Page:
Will Call #51: Made in the Berkshires — 2016
Will Call welcomes our new host, Kate Abbott, to the show! The founder and editor of BTW Berkshires, Kate has been one of the region’s most respected Arts & Culture writers for more than a decade. Exceedingly talented with a pen, Kate takes up the microphone in an ambitious first episode about the 6th annual Made in the Berkshires Festival. Be sure to leave your comments below to let us know what you think of this exciting evolution of the show.
‘Now touch the air softly.
Swing gently the broom.
I’ll love you till windows
Are all of a room …’
From “Touch the Air Softly, by William Jay Smith
William Jay Smith served as the 19th United States Poet Laureate, and two of his collections of poetry were finalists for the National Book Award (in 1957 and 1958). He taught as poet in residence at Williams College (from 1959 to 1967). And in his later years, he lived in Cummington.
Powerfully creative people live and work in the Berkshires. Obie award–winning actors live here. Emmy award–winning film-makers. Dancers and musicians, from internationally known professionals to young performers from Kids 4 Harmony and Funk Box Dance Studio.
Six years ago, Kate Maguire, artistic director and CEO of Berkshire Theatre Group, imagined a program of Berkshire art and performances. She reached out to two local artists, Hilary Somers Deely and Barbara Sims, and the show they curated has become an annual tradition.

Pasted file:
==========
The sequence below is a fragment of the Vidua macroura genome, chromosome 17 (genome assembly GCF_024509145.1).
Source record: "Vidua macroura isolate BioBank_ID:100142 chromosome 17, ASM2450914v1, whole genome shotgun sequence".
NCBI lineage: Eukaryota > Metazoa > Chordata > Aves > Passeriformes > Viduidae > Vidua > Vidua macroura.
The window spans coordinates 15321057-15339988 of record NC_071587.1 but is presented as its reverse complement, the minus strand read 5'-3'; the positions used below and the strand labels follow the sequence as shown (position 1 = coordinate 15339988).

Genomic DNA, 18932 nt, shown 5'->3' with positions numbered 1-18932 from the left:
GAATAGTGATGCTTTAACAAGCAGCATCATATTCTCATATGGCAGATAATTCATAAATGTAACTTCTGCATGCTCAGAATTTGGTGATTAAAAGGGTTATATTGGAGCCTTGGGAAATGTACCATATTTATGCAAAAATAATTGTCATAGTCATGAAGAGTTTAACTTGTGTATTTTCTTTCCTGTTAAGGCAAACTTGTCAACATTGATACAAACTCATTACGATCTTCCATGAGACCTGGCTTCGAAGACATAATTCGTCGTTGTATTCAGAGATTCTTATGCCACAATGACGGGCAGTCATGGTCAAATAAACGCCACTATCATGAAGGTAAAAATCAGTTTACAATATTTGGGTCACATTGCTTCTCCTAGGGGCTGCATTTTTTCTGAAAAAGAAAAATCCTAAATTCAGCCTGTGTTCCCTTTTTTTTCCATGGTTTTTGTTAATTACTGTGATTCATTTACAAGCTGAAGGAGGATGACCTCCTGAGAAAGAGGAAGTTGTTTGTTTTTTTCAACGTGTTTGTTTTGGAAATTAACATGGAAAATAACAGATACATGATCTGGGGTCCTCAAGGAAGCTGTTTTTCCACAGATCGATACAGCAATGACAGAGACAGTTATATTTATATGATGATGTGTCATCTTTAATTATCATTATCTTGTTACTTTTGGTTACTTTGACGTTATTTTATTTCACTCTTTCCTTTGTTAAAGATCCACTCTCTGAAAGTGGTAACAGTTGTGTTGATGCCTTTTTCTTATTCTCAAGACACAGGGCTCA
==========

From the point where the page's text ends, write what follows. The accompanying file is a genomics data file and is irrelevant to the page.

Made in the Berkshires
The sixth Made in the Berkshires festival will return to the Colonial Theatre in Pittsfield and the Unicorn Theatre in Stockbridge from Friday, Nov. 11, to Sunday, Nov. 13.
It will open on Friday with visual art, music, theater and dance, and a gala celebration to benefit Berkshire Theatre Group’s educational programs.
Saturday will bring short stories and plays at the Unicorn Theatre and visual art and dance to the Colonial. And on Sunday the Colonial will screen a selection of local films.
Will Call talked with Barbara Sims and Hilary Somers Deely about the festival and how it has grown.
Made in the Berkshires
On opening night, Barbara and Hilary will present excerpts from a work of their own — “Through the Looking Glass,” a play adapted from the words of five Berkshire women who made international names for themselves and shaped history: novelists Catharine Sedgewick, Harriet Beecher Stowe, Edith Wharton; the actor Fanny Kemble, and the poet Edna St. Vincent Millay.
The festival will also honor contemporary poets and film-makers, and both together.
On Friday night, a short film will honor Karen Allen, the film actor and director known for her roles in Animal House and Indiana Jones: Raiders of the Lost Ark. She lives in Monterey, Mass., and has often acted and directed with Berkshire Theatre Group. She also recently played a leading role in the film “Year by the Sea,” adapted from the best-selling novel by Joan Anderson, and she is directing a film based on a short story by Carson McCullers.